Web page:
Water is the great cleanser, and if it is not available in abundance and used freely, the washing is a failure. All other agents are merely aids to the water or substitutes for it. In primitive outdoor methods, still largely used in some countries, the flowing water is the only agent, and yet the result is fairly good. We aid the process by the use of soap or washing powders or ammonia.

The air and sun are also purifiers, and clothing should be exposed to their action for drying whenever possible. There is a sweetness in air and sun-dried clothing that no artificial drier seems to give. Probably there takes place some oxidation of impurities present in very small amount and, moreover, any bacteria still clinging to the fabric may be killed by the sun's rays. Heat is a purifier, oily substances being more readily removed by hot water and soap than by cold; and the boiling temperature of water renders bacteria and organic matter harmless.

Some mechanical action that forces water through the fabric is necessary, and the method of accomplishing this is one of the important problems in laundering. We seek a method that will be thorough, that will not injure the fabric, and that will economize the muscular energy of the worker. Beating, pounding, and rubbing are the old methods, the use of a machine the new, and that is the best machine that meets all the requirements of the properly conducted washing process as described below.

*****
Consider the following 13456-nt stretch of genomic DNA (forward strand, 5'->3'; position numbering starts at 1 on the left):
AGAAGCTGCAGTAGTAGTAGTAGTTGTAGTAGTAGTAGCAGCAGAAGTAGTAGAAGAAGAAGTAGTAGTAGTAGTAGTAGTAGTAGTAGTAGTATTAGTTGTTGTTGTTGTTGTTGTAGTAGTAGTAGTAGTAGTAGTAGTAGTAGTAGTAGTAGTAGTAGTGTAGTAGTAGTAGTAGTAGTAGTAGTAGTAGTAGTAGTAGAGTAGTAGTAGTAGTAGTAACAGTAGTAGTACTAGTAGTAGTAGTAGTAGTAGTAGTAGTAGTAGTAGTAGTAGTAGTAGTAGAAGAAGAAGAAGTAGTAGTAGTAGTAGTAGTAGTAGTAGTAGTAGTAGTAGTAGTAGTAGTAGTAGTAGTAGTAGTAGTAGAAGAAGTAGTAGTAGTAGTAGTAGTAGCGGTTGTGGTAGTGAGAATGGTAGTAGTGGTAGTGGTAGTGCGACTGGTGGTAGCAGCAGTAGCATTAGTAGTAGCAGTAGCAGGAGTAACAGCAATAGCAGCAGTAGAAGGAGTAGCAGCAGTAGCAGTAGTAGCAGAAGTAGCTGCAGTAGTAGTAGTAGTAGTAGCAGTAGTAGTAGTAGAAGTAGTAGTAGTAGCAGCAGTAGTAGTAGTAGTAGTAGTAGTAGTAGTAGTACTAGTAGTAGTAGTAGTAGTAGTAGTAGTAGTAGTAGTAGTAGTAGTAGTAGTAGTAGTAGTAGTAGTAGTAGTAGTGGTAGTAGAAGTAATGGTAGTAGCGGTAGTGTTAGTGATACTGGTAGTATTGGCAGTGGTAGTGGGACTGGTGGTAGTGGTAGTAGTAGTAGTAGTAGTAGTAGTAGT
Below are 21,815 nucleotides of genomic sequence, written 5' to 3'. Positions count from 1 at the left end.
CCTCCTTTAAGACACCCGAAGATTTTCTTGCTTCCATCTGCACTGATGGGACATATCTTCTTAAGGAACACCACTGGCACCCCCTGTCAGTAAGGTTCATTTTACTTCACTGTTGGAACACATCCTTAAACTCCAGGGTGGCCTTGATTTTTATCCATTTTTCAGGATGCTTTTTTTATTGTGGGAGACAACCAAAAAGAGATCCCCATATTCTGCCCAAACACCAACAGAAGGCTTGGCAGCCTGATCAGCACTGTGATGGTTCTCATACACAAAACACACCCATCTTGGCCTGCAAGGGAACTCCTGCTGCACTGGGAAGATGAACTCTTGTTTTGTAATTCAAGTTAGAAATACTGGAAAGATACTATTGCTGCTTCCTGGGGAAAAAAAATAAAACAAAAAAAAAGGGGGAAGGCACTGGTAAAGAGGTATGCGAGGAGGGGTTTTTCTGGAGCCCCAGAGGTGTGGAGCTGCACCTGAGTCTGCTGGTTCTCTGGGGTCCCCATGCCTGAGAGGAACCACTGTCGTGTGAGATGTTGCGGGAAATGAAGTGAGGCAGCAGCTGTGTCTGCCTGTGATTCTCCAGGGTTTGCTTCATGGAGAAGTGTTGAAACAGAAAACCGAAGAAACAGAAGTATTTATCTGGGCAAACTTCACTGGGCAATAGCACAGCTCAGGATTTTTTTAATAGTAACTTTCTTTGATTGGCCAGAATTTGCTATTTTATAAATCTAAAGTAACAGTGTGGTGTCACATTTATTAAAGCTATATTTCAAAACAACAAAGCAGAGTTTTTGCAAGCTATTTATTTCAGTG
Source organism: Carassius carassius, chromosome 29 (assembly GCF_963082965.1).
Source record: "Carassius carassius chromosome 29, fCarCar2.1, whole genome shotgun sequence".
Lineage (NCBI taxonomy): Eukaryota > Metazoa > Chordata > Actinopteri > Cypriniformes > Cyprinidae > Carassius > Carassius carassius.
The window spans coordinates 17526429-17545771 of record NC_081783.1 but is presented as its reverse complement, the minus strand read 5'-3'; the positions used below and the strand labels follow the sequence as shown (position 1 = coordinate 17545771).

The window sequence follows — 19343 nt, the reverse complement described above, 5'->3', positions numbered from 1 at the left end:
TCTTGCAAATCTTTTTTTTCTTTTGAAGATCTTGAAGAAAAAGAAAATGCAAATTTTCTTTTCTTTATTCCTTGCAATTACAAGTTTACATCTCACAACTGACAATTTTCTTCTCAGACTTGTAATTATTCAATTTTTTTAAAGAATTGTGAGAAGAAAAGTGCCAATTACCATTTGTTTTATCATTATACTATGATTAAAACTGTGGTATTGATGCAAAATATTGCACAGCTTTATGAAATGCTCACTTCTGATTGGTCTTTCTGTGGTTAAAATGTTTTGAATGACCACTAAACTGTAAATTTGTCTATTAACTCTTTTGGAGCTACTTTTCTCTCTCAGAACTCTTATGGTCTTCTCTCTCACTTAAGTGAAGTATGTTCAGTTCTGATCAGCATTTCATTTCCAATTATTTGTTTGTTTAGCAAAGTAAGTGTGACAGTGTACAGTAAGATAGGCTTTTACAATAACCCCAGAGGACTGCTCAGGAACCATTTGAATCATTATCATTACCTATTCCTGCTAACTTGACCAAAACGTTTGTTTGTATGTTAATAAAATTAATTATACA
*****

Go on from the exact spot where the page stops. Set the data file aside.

The water should be soft and clean. Rain water is a perfectly soft water and excellent for laundering if the cistern is kept clean, and free from the dust of the roof. Lake, river, and well water are sometimes soft. Strainers may be used on the faucets if at any time the water from these sources becomes muddy. (See Chapter V (Water And Other Beverages) for discussion of soft and hard water.)

Hard water prevents the soap from lathering, and this must be counteracted for laundering. Temporary hardness is removed by boiling. Permanent hardness is not affected by boiling and can be overcome only by the addition of some substance like ammonia, borax, or soda. Only enough of these should be used to allow the soap to do its work, since they may injure fabric and the skin of the worker.

Soap is the most useful of the cleansing agents added to water. It may have been accidentally made in the first place by some housewife who put a greasy pot to soak with a solution of lye made from the ashes of her hearth fire. Heat and alkali break up the fat into two parts, glycerin and a fatty acid. The fatty acid combines with the alkali, giving soap, and the glycerin remains free. Both animal and vegetable fats are used, and different forms of alkali, usually potash or caustic soda, the former for soft, the latter for hard, soap.

In these days soap is much better made in the factory than it can be at home. In the factory the alkali is proportioned by weight, so that as little free alkali is left as possible. Such a soap is called "neutral." Resin is added, in yellow laundry soaps, and is supposed to aid in forming suds. When there is an excess of resin, as in some cheap soaps, it is hard to rinse out and colors the clothes. Borax is sometimes added to soap, and is useful when the water is hard, but not necessary in soft water. Naphtha or some other petroleum oil in soap increases the cleansing property of soap, by dissolving fatty or greasy impurities.

A soap solution is essential for use in the boiler and in washing machines and is useful for rubbing on spots before washing.

To make soap solution, cut up the soap and dissolve it in hot water, one pound soap to one gallon of water. It should be strong enough to jelly when cool, and may be kept in jars ready to use. Even more convenient are soap chips which come by the barrel, but may be bought at pound rates.